A brief summary will do here really. For the next two hundred years the northern half of England is politically different, and you'll still find many more Norse place-names up there than elsewhere. They gave us Dublin, Derby, Nottingham and several other cities now famous for other things. They gave the Western Isles a language (Norn) that died out only in the eighteenth century. They founded Normandy and thus took over England twice, as well as all the other things the Normans did. They settled Iceland and thus gave us (some would say) parliamentary democracy. Of course Iceland was settled before but by Irish monks who don't really count, so anyway. Greenland and America did kind of have people on already as well but unlike some the Vikings didn't exterminate them so whether that counts or not is a difficult question. They gave a new name to the Byzantine Emperor's bodyguard for hundreds of years, they opened up what is now Russia to the Western world. There, and also in Ireland and indeed England, their unbalancing and wrecking of existing balances of political structure was a crucial stage in the establishment of the modern nation, usually by someone driving out the Vikings with a newly-united native population behind him (into which the previously-Vikings then merged). They brought various civilising ideas home to Scandinavia (states, taxes, coinage, Christianity) but exported the only European state pagan religion and at least one Marvel superhero. But they did not wear horned helmets. You can't have everything, at least not if you're going to cross the Atlantic in a forty-foot boat that survives storms so well mainly because it bends easily. Plan accordingly...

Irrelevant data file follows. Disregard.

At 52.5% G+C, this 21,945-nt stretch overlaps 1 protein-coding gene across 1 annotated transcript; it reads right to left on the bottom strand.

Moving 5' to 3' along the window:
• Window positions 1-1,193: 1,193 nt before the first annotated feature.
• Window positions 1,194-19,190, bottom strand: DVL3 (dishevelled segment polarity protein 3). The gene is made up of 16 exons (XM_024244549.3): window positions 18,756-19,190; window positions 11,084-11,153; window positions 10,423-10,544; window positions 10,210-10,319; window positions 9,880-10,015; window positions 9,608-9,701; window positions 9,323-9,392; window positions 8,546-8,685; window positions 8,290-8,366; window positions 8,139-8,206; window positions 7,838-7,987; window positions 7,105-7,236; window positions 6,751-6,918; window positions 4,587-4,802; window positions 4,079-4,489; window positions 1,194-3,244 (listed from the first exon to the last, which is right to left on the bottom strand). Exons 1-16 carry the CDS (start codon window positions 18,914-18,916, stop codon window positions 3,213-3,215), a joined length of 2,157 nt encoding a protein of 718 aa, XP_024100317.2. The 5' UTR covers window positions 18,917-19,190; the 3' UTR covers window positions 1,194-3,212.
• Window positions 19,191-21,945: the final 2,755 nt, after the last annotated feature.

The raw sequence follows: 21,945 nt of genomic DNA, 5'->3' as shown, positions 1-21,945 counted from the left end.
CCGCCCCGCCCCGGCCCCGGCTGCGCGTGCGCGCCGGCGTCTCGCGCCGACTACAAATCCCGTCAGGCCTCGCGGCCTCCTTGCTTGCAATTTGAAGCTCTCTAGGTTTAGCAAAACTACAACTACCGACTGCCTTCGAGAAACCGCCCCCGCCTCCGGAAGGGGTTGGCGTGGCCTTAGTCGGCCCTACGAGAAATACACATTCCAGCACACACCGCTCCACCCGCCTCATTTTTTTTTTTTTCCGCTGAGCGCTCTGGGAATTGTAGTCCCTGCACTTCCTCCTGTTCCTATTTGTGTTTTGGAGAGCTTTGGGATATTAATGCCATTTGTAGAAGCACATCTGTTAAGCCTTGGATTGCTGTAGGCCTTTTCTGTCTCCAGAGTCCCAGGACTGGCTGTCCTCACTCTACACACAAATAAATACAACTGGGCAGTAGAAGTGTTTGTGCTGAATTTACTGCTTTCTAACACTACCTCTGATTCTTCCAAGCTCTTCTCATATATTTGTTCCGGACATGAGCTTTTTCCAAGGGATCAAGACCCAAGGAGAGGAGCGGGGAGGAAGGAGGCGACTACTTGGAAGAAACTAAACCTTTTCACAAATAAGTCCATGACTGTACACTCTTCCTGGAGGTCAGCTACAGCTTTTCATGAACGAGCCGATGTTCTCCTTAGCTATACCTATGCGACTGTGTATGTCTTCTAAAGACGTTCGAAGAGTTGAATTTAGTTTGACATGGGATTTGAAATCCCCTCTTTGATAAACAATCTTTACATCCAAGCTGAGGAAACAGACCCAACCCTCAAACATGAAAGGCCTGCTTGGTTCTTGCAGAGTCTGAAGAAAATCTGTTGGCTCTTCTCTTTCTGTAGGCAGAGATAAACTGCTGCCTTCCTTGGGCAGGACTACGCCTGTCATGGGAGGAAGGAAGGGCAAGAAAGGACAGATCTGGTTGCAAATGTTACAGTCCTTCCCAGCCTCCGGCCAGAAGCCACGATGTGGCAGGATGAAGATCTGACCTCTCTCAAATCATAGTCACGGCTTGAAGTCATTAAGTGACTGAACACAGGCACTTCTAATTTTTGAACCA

Links and Further Reading
There are lots of links in this version of the article which weren't in the original text: I don't wholly endorse all their contents, but they are all illustrations of points of view and useful as such, at least at time of checking.
Aside from the online texts linked thus, people at institutions with suitable subscriptions can get at the Annals of St-Bertin and the Annals of Fulda in translation online.
The Corpus of Electronic Texts of Celtic material is worth mentioning twice.
The Internet Medieval Sourcebook has a lot of primary material on its 10th-Century Collapse page.
Manchester Medieval Sources have a whole rook of links, primary and secondary, here.
And Julia Smith and Thomas Noble's Carolingians Online Bibliography and Simon Keynes's Anglo-Saxon History: a Select Bibliography both have numerous suggestions for further reading.